It is the 23rd of August 2020. Welcome to the Christian History Almanac brought to you by 1517 at 1517.org, I’m Dan van Voorhis.
The year was 1838.
It was the year of Queen Victoria’s coronation. The 18-year-old was initially named Alexandrina after Tsar Alexander I, her godfather. The second longest-reigning monarch in British history had been fifth in line to the throne. But a series of untimely deaths led to her reign, and the “Victorian” moniker would dominate the 19th century.
In that same year, the SS Great Western became the first steamship, built explicitly for transatlantic crossings to make the voyage from England to New York. In 1838, in New Jersey, Samuel Morse demonstrated for the first time publicly his telegraph machine. It would be six years before the first official telegraph would go out on the new national telegraph line.
In 1838, a young Abraham Lincoln gave his famous Lyceum address. It was also the same year that Frederick Douglass escaped from slavery, and John Wilkes Boothe was born.
1838 also saw the tragedy of the Trail of Tears begin. After Andrew Jackson signed the Indian Removal Act, many indigenous groups in the new American south were forcibly exiled west. The Cherokees were most affected, with an estimated one-third of their 15,000 members dying. The 1838 Trail of Tears was just one of many southern land grabs by an expanding white majority. But not everyone was on board with the cruelty and sought to either improve the situation or to justify it.
The church had always sought to preach to and convert the natives. But a dangerous corollary was the idea that to convert them wasn’t enough; the idea was that they had to be “civilized’ as well. This could cause tension between frontier evangelists and native audiences. Like most times, it was a time of profound cultural divides, well-meaning people doing more harm than good, and a reminder that even the best-intentioned still have to deal with human folly. And it is in this context, of evangelizing on the frontier, the Trail of Tears, and the bedeviling human condition, that we remember the Presbyterian pastor, evangelist, and sometimes enigma, Gideon Blackburn who died on this day in 1838.
Blackburn was born in Virginia in 1772 and moved to Eastern Tennessee with his family as a boy. He studied for the pastorate and was ordained into the Presbyterian church in 1794. Blackburn was soon serving two churches in Tennessee and had established a farm and distillery. Serving as a chaplain during the Indian Wars, he decided to spend his post-war years serving the Cherokee people. After meeting with Thomas Jefferson to secure funding, Blackburn founded a mission and school. However, Blackburn and his family also used their location and position to ship whiskey through Creek territory illegally. This, combined with the heavy-handed cultural imperatives, led to an anti-missionary sentiment amongst many of the local tribes.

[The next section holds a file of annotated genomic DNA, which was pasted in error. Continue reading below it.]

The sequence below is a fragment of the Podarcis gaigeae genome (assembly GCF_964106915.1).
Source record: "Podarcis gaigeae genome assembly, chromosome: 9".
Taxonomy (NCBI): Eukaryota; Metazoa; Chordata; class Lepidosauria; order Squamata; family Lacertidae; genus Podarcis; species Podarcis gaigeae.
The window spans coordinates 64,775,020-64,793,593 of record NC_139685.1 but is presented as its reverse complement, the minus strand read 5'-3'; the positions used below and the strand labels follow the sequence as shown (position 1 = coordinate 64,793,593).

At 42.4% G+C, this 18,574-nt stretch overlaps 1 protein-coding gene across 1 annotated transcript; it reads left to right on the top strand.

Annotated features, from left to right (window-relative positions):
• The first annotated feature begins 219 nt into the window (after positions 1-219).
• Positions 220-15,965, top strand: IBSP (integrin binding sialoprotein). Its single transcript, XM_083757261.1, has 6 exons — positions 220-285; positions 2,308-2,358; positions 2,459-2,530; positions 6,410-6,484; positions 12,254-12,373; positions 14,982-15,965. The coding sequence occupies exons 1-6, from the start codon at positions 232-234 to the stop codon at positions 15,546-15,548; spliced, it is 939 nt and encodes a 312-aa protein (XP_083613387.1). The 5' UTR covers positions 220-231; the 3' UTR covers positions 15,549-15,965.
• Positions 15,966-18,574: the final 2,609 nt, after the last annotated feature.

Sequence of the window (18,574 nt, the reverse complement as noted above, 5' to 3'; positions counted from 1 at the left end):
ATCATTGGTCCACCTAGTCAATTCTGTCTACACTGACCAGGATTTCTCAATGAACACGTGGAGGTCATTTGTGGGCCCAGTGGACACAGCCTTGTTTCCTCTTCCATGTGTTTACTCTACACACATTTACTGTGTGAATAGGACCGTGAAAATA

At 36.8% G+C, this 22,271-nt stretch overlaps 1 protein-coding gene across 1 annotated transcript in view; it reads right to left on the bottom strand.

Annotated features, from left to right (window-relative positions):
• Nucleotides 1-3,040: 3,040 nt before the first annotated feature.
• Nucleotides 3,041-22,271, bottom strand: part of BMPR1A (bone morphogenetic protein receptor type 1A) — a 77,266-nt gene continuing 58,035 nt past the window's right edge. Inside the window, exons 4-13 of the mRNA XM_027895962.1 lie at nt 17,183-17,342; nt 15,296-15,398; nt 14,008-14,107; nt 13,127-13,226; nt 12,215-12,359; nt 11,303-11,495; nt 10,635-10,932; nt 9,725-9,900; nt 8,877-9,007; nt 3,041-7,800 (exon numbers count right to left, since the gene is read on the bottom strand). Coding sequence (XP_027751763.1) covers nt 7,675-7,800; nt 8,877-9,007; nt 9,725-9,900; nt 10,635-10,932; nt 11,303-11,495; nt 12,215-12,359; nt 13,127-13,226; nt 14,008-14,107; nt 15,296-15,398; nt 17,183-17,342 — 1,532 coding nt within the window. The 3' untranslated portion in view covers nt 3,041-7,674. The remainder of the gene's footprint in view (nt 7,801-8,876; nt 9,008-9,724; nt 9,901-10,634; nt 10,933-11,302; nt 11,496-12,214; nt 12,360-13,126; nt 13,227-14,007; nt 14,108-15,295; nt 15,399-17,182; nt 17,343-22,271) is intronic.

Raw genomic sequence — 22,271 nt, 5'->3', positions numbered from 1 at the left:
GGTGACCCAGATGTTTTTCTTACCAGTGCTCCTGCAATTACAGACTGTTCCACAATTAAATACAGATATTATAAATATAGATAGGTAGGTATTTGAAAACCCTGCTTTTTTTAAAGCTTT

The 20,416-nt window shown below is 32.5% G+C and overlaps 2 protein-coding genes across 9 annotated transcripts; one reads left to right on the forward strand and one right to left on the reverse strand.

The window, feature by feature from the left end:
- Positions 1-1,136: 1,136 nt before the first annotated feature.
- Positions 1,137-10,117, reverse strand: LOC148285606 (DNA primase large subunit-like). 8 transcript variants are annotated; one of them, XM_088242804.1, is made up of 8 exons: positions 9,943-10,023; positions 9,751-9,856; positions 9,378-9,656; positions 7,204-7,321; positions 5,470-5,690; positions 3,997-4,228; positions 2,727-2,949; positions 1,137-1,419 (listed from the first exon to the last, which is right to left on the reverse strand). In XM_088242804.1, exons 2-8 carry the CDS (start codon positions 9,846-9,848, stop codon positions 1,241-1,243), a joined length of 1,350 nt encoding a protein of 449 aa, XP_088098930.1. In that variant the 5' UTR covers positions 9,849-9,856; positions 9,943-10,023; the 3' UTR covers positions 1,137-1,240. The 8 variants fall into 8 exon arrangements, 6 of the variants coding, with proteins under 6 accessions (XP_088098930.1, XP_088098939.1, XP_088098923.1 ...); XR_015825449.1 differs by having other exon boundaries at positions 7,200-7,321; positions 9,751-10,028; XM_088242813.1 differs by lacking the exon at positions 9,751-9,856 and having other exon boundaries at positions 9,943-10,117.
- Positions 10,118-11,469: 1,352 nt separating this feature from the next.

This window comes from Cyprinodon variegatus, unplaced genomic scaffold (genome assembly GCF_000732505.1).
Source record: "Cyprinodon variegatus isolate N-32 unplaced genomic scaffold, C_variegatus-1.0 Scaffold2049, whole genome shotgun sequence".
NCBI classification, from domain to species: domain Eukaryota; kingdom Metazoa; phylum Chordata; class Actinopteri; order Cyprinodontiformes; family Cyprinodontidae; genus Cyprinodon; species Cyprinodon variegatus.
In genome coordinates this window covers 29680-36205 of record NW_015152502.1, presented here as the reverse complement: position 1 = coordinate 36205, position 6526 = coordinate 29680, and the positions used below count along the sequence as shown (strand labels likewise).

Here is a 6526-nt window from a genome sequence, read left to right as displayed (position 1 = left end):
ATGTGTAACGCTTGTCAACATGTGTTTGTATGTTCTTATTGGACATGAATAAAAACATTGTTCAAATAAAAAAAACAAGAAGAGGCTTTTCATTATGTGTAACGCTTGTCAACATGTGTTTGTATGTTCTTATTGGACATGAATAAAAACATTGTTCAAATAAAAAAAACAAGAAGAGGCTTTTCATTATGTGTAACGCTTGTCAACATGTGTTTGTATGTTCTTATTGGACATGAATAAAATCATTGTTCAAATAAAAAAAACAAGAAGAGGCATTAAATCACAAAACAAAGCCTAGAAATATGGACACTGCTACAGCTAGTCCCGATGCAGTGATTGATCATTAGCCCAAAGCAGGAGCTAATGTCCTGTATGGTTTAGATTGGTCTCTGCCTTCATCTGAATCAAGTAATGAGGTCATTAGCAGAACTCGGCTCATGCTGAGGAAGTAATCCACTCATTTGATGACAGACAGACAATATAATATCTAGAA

Blackburn and his family were forced by circumstances to move to Kentucky, where Gideon served as a pastor, teacher, and fundraiser for various causes. One such was ironically, prohibition. He was a powerful speaker and personality who found himself on the conservative side of the cultural spectrum while also embracing the more progressive New School Presbyterian theology. His most lasting contribution was to help raise funds for a local seminary. Blackburn Theological Seminary was established in 1837, a year before his death on this day, in 1838.
The reading for today comes from Luci Shaw. This is her “The Foolishness of God.”
or perish. Thrust out now
the unseasonal ripe figs
among your leaves. Expect
the mountain to be moved.
Hate parents, friends, and all
materiality. Love every enemy.
Forgive more times than seventy-
seven. Camel-like, squeeze by
into the kingdom through
the needle’s eye. All fear quell.
Hack off your hand, or else,
unbloodied, go to hell.
Thus the divine unreason.
Despairing now, you cry
with earthy logic – How?
And I, your God, reply:
Leap from your weedy shallows.
Dive into the moving water.
Eyeless, learn to see
truly. Find in my folly your
true sanity. Then Spirit-driven,
run on my narrow way, sure
as a child. Probe, hold
my unhealed hand, and
bloody, enter heaven.
This has been the Christian History Almanac for the 23rd of August 2020 brought to you by 1517 at 1517.org. The show is produced by Christopher ... --. … Gillespie. The show is written and read by Dan van Voorhis. You can catch us here every day. and remember that the rumors of grace, forgiveness, and the redemption of all things are true… Everything is going to be ok.